Wednesday, April 1, 2009

Miscellaneous recent things

Been doing interesting (to me, at least) things at work and home, which has translated to not doing much by way of the blog. Some of those activities will translate to blog entries one of these days. For now, some odds and ends of thoughts.

I've just finished Dante's Inferno (the Ciardi translation). I'm more than a little puzzled about how this is supposed to be great literature. Any ideas?

A little farther back, I finally read my copy of Copernicus' On the Revolution of the Heavenly Spheres -- his 1543 book that contributed so much to the intellectual revolutions of the next couple centuries. It was interesting on a number of counts, and I'll be blogging about some of them. Shortly after that, I read Jack Repchack's Copernicus' Secret, which gives an interesting biography of Copernicus and context he was working in.

I've had an interrupted return to my running this year, calf complaints off and on. But Sunday I did make my first run of 30 minutes with no walking. Good news, as the 30 is a major fitness point and means I can go to a local 5k and finish it ok. Not fast, but ok.

Day job:
I'm officially moving in to working on sea surface temperature. That's been under way for a while, but recently took up some new bits. So expect some entries about what sea surface temperature is (turns out there are multiple answers), how it's measured, and the like.

Ok, I know that on April 1 I am supposed to write some kind of a joke or spoof. But I'm just not feeling creative today. At least not that sort of creative.


P. Lewis said...

You might like to read this and catch the world tour, if it hasn't passed your way yet (which I think it has).

Perhaps it's down to the translation you have. Around 40% of Italians have seen Benigni's The Divine Comedy show, according to a stat he issued on the BBC's The Graham Norton Show programme last night. They can't get enough of it ... apparently.

Chaucer isn't easy either. So perhaps it's something to do with the writing styles/thought processes of the times.

Prefer something like Barbour's The End of Time or Asimov's The Gods Themselves myself than I do Dante, or Chaucer. And don't call me Ishmael!

P. Lewis said...

I should have added that perhaps all becomes clear once you've gone through the Inferno, to Purgatory and thence to Paradise. But perhaps not. You could try comparing with Longfellow's Inferno translation, but perhaps life's too short.

Penguindreams said...

Chaucer, I enjoyed. I don't read these older books because someone makes me. Very often, they turn out to be wonderful (as Canterbury Tales mostly is) and interesting. Inferno just left me cold. But since you say that things become clearer after the Purgatorio and Paradisio, I'll continue the tour. (Interleaved, as usual, with other reading. Currently Einstein's Telescope.)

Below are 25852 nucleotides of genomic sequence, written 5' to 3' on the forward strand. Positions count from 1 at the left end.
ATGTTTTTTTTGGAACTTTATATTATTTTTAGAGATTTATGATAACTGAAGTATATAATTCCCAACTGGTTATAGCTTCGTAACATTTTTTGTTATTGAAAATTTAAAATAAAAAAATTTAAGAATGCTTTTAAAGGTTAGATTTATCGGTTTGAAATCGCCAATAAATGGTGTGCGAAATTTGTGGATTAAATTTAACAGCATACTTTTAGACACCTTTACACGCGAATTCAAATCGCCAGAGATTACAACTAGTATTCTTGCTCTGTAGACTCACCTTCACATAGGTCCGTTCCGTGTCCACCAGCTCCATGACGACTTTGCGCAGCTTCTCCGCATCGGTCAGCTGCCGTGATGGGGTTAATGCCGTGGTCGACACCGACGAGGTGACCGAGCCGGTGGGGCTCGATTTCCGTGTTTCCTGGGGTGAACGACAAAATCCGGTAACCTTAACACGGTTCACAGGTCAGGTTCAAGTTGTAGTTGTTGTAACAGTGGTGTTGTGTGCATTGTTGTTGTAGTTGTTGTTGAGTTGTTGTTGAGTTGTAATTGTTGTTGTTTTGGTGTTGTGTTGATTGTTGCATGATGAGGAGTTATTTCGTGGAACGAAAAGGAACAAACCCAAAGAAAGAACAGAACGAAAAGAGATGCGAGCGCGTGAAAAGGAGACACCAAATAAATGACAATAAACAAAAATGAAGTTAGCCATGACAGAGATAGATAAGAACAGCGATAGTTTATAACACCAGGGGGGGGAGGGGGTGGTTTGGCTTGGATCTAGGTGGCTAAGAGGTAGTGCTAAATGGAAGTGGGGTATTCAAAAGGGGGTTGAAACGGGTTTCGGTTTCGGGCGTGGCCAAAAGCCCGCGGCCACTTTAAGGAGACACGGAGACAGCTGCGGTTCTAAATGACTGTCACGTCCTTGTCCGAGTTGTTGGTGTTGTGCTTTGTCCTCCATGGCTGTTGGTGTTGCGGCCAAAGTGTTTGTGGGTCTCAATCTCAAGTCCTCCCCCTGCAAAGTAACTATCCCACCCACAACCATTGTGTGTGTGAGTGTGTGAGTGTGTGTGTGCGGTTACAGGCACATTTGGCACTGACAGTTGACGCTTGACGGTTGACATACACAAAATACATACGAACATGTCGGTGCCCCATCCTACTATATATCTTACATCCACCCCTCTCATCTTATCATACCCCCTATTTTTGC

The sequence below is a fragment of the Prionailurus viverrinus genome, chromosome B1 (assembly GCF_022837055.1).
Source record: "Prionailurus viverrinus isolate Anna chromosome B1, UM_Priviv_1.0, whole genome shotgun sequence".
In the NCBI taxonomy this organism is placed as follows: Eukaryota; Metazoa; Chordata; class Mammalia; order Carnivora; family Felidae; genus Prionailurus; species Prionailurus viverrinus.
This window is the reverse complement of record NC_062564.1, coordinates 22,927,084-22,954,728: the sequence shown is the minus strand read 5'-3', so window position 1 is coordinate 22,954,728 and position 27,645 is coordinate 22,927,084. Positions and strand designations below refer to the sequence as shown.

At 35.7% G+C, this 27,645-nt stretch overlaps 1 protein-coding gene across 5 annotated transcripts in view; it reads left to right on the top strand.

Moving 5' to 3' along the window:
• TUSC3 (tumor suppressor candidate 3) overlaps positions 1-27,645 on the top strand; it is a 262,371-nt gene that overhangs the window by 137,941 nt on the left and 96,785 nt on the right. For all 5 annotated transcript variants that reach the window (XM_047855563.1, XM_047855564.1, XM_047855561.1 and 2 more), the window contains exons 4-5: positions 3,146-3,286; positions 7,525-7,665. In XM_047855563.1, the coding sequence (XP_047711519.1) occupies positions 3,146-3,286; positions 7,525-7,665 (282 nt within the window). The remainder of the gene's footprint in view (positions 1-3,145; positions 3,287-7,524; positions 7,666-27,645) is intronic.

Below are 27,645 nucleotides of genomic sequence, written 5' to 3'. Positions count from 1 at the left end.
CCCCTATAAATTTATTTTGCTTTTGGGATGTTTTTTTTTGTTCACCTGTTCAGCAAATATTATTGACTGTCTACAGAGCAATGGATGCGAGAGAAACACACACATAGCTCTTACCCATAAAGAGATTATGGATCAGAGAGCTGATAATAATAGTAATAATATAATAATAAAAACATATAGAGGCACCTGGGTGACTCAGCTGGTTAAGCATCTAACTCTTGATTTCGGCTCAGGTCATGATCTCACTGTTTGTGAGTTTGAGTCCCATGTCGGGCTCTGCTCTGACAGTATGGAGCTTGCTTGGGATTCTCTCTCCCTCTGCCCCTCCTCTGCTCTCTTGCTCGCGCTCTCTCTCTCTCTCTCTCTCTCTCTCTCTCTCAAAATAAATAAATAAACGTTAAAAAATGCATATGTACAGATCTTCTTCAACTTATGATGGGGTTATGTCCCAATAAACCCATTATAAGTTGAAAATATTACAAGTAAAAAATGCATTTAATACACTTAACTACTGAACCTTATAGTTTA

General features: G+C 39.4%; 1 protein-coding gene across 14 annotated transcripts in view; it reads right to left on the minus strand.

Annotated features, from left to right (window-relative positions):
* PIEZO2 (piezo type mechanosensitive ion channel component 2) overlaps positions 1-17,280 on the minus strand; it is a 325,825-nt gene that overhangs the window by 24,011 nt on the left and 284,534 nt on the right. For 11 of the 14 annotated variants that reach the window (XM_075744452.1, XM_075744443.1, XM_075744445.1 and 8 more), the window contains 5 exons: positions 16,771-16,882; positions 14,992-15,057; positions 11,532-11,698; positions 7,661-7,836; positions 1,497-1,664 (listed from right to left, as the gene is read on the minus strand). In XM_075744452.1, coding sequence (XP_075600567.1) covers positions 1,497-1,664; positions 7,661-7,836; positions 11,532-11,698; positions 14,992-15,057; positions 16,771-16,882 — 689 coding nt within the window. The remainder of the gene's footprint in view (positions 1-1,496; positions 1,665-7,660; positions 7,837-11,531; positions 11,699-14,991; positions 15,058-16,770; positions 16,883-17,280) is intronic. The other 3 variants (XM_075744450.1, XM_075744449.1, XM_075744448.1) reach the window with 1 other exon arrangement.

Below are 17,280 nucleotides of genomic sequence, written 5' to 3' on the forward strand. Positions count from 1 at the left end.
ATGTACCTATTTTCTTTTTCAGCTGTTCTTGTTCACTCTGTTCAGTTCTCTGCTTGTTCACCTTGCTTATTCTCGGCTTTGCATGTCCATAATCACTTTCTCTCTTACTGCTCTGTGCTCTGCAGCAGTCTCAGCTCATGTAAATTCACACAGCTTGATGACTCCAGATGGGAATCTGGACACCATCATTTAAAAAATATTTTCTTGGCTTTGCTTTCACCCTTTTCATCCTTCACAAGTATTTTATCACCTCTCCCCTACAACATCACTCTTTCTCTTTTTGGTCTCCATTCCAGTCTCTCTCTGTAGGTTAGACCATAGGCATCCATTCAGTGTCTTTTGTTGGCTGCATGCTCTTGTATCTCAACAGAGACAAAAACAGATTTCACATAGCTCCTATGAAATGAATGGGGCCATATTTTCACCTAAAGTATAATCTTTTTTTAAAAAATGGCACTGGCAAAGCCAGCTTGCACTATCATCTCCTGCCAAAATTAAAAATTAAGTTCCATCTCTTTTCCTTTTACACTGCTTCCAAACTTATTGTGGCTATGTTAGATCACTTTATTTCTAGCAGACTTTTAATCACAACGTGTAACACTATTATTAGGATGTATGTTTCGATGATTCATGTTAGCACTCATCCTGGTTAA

Won't call you Ishmael, nor will I invite you to carry my lance as I charge windmills (er, giants). Have never gotten anywhere with those two.

From the SF side, probably my favorite single book as writing is Zelazny's Lord of Light.

Maybe there'll be a dvd of Benigni? His Life is Beautiful was a tremendous movie. Thanks for the heads up.

Paul said...

If you are on a Copernicus trip, don't miss "The Book Nobody Read" by Owen Gingerich. He has some interesting things to say about the book's impact on science pre Galileo.

Paul Middents

Penguindreams said...

What did you think of it Paul?

I've heard somewhat conflicting stories about it. All agree that the writing is good, so I'll probably get there at some point.

Anonymous said...

I think Arthur Koestler wrote a book about Kepler that might interest you.


Paul said...

I believe this a fair review though not at a scholarly level:
Strangely, I don’t find a review in Isis.
I am not aware of conflicting views of Gingerich work in “the Book Nobody Read”. This might give some folks discomfort with his views on Intelligent Design:
I believe Gingerich’s thesis in the above has some bearing on the debate of science vs. advocacy currently going on RC.
The book is indeed well written and reveals a lot about the dissemination of knowledge during the period. It shows that a few scholars actually worked through the technical part—probably in aid of almanac construction and maybe even a little astrology. Copernicus’ whole picture seems to have had a profound effect on Kepler.
Finally, if you are any kind of old book nut, the checkered stories of theft, detection and restoration can’t fail to appeal.

I believe it was Arthur Koestler's off hand comment that no one actually read the book that prompted Gingerich to go on his 30 year search of annotated copies.

Penguindreams said...

Koestler is famous for The Sleepwalkers, which occasioned, ultimately, the Gingerich book Paul mentions (see also the review he links to). But I see in checking sources that he also wrote a biography of Kepler. Should be interesting.

Paul, this review is typical of the favorable ones I've seen. I'm thinking the less favorable might have been put off by the bibliophilia. Since I'm a bibliophile myself, that is no problem. Thanks.